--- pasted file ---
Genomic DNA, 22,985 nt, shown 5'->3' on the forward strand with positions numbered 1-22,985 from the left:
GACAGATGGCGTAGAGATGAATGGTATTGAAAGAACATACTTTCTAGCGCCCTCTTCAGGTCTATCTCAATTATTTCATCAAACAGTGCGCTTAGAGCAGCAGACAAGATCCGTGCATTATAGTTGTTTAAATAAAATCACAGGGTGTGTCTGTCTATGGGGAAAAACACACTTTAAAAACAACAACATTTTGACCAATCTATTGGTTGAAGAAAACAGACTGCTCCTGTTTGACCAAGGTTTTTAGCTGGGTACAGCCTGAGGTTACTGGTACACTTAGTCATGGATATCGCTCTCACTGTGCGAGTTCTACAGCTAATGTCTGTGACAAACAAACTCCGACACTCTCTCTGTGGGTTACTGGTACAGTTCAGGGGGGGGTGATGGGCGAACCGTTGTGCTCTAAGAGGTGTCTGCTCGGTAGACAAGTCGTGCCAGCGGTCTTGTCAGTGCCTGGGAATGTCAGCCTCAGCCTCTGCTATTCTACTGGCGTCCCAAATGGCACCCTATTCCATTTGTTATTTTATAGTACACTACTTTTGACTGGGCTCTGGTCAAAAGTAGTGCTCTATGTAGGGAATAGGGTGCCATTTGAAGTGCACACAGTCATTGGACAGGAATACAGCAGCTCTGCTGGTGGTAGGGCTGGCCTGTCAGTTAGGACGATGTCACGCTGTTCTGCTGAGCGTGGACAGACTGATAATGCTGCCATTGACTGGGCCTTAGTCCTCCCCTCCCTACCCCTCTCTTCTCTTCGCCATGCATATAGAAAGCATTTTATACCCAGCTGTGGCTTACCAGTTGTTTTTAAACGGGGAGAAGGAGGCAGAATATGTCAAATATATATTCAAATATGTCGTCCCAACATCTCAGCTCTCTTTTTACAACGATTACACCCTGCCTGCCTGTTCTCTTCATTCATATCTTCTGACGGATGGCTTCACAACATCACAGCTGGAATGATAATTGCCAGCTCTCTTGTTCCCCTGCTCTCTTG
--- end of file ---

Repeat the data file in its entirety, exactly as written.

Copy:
Genomic DNA, 22,985 nt, shown 5'->3' on the forward strand with positions numbered 1-22,985 from the left:
GACAGATGGCGTAGAGATGAATGGTATTGAAAGAACATACTTTCTAGCGCCCTCTTCAGGTCTATCTCAATTATTTCATCAAACAGTGCGCTTAGAGCAGCAGACAAGATCCGTGCATTATAGTTGTTTAAATAAAATCACAGGGTGTGTCTGTCTATGGGGAAAAACACACTTTAAAAACAACAACATTTTGACCAATCTATTGGTTGAAGAAAACAGACTGCTCCTGTTTGACCAAGGTTTTTAGCTGGGTACAGCCTGAGGTTACTGGTACACTTAGTCATGGATATCGCTCTCACTGTGCGAGTTCTACAGCTAATGTCTGTGACAAACAAACTCCGACACTCTCTCTGTGGGTTACTGGTACAGTTCAGGGGGGGGTGATGGGCGAACCGTTGTGCTCTAAGAGGTGTCTGCTCGGTAGACAAGTCGTGCCAGCGGTCTTGTCAGTGCCTGGGAATGTCAGCCTCAGCCTCTGCTATTCTACTGGCGTCCCAAATGGCACCCTATTCCATTTGTTATTTTATAGTACACTACTTTTGACTGGGCTCTGGTCAAAAGTAGTGCTCTATGTAGGGAATAGGGTGCCATTTGAAGTGCACACAGTCATTGGACAGGAATACAGCAGCTCTGCTGGTGGTAGGGCTGGCCTGTCAGTTAGGACGATGTCACGCTGTTCTGCTGAGCGTGGACAGACTGATAATGCTGCCATTGACTGGGCCTTAGTCCTCCCCTCCCTACCCCTCTCTTCTCTTCGCCATGCATATAGAAAGCATTTTATACCCAGCTGTGGCTTACCAGTTGTTTTTAAACGGGGAGAAGGAGGCAGAATATGTCAAATATATATTCAAATATGTCGTCCCAACATCTCAGCTCTCTTTTTACAACGATTACACCCTGCCTGCCTGTTCTCTTCATTCATATCTTCTGACGGATGGCTTCACAACATCACAGCTGGAATGATAATTGCCAGCTCTCTTGTTCCCCTGCTCTCTTG